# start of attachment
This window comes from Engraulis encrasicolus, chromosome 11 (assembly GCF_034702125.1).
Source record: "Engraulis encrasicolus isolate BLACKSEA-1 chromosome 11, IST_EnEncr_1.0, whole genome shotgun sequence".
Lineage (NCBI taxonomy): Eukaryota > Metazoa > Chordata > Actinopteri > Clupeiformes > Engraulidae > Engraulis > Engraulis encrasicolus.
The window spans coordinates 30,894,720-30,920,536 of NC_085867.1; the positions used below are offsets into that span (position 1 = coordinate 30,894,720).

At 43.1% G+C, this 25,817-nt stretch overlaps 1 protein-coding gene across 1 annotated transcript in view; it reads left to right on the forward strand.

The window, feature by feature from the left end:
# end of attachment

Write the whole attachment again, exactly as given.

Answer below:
This window comes from Engraulis encrasicolus, chromosome 11 (assembly GCF_034702125.1).
Source record: "Engraulis encrasicolus isolate BLACKSEA-1 chromosome 11, IST_EnEncr_1.0, whole genome shotgun sequence".
Lineage (NCBI taxonomy): Eukaryota > Metazoa > Chordata > Actinopteri > Clupeiformes > Engraulidae > Engraulis > Engraulis encrasicolus.
The window spans coordinates 30,894,720-30,920,536 of NC_085867.1; the positions used below are offsets into that span (position 1 = coordinate 30,894,720).

At 43.1% G+C, this 25,817-nt stretch overlaps 1 protein-coding gene across 1 annotated transcript in view; it reads left to right on the forward strand.

The window, feature by feature from the left end: